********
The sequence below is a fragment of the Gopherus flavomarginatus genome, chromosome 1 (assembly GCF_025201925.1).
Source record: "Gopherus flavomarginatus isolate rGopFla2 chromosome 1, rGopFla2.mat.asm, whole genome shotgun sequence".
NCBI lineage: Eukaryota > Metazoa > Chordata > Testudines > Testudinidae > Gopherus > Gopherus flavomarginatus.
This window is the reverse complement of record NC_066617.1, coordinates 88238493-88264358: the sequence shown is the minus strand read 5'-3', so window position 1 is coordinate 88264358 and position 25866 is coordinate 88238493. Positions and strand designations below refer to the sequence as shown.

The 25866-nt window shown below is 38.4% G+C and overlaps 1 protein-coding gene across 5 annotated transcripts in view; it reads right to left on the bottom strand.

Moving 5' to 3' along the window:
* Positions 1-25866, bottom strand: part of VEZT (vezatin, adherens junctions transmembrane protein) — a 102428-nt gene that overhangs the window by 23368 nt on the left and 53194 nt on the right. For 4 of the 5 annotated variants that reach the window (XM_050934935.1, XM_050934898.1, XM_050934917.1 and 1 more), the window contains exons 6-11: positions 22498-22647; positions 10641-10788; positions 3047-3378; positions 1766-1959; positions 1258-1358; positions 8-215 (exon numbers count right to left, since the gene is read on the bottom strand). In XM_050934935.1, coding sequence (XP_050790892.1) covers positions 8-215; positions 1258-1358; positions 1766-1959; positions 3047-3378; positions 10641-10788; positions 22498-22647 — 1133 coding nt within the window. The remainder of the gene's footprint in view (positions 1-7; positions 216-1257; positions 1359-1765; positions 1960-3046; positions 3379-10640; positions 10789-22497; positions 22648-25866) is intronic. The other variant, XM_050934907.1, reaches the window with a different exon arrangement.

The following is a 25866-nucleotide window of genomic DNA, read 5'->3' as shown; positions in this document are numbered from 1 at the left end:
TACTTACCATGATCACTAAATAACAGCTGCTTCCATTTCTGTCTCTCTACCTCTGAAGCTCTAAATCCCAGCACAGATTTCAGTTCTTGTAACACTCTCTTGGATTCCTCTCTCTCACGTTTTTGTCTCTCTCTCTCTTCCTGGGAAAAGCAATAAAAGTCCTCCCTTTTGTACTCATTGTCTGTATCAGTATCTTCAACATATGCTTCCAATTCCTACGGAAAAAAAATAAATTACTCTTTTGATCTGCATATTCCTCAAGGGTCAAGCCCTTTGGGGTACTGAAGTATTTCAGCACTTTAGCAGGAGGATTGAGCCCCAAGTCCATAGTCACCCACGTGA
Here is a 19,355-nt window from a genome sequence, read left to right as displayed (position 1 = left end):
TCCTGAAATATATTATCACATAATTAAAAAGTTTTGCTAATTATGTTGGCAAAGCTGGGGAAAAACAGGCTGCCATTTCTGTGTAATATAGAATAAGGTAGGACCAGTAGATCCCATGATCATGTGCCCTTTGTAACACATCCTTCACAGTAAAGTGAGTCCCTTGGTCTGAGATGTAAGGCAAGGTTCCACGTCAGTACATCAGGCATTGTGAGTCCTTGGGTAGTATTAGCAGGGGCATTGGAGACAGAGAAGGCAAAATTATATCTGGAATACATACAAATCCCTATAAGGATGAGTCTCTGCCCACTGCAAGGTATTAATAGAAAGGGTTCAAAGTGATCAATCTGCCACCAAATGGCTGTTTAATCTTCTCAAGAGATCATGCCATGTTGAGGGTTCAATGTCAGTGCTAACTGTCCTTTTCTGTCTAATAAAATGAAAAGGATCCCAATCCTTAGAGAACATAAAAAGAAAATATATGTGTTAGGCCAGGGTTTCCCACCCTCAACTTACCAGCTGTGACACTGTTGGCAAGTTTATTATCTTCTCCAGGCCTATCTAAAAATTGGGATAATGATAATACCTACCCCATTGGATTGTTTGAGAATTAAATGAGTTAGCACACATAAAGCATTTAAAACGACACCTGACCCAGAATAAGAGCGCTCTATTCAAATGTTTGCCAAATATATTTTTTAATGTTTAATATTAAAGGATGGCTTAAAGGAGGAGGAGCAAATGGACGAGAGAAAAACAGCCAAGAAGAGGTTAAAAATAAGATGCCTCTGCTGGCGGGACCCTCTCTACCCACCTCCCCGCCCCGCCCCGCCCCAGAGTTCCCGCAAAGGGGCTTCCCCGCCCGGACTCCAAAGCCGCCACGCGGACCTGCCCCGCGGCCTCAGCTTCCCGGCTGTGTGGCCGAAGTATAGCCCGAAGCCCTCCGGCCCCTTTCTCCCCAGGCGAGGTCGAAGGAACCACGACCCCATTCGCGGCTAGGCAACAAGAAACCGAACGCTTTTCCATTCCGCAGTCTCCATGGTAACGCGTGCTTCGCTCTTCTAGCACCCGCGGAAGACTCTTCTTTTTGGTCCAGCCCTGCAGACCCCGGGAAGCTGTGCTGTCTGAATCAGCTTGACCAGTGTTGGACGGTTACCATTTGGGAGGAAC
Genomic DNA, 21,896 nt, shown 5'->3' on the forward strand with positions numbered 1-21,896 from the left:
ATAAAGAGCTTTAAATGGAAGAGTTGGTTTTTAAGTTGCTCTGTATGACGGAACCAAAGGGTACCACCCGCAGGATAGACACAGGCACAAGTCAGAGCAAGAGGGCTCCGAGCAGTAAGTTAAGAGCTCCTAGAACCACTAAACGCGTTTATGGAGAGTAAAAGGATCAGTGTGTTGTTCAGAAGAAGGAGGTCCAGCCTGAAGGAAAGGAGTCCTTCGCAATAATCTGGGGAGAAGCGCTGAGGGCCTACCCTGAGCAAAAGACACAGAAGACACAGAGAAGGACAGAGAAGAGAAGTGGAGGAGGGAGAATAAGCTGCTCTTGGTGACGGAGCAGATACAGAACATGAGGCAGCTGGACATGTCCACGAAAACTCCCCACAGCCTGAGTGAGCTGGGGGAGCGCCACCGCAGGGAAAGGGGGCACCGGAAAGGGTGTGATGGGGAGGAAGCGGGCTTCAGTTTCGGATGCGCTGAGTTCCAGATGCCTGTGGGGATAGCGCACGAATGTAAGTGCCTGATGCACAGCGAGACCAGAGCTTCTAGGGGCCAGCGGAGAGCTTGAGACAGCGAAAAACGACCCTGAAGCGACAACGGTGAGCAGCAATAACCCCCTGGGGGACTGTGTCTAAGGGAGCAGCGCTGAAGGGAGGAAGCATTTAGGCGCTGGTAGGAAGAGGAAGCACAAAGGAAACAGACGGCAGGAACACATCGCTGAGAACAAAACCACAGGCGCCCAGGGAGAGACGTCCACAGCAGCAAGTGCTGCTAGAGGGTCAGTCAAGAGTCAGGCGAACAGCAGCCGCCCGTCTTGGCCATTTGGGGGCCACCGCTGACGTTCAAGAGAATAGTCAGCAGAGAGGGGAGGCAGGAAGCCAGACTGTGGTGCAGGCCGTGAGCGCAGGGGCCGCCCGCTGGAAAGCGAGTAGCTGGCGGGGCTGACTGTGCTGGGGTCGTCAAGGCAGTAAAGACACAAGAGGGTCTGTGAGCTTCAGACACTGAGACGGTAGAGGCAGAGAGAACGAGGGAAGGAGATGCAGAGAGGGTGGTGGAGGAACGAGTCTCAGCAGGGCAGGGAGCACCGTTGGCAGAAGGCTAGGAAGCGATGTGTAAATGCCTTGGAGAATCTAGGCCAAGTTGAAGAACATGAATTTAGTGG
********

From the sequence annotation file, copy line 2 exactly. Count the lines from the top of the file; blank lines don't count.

Source record: "Gopherus flavomarginatus isolate rGopFla2 chromosome 1, rGopFla2.mat.asm, whole genome shotgun sequence".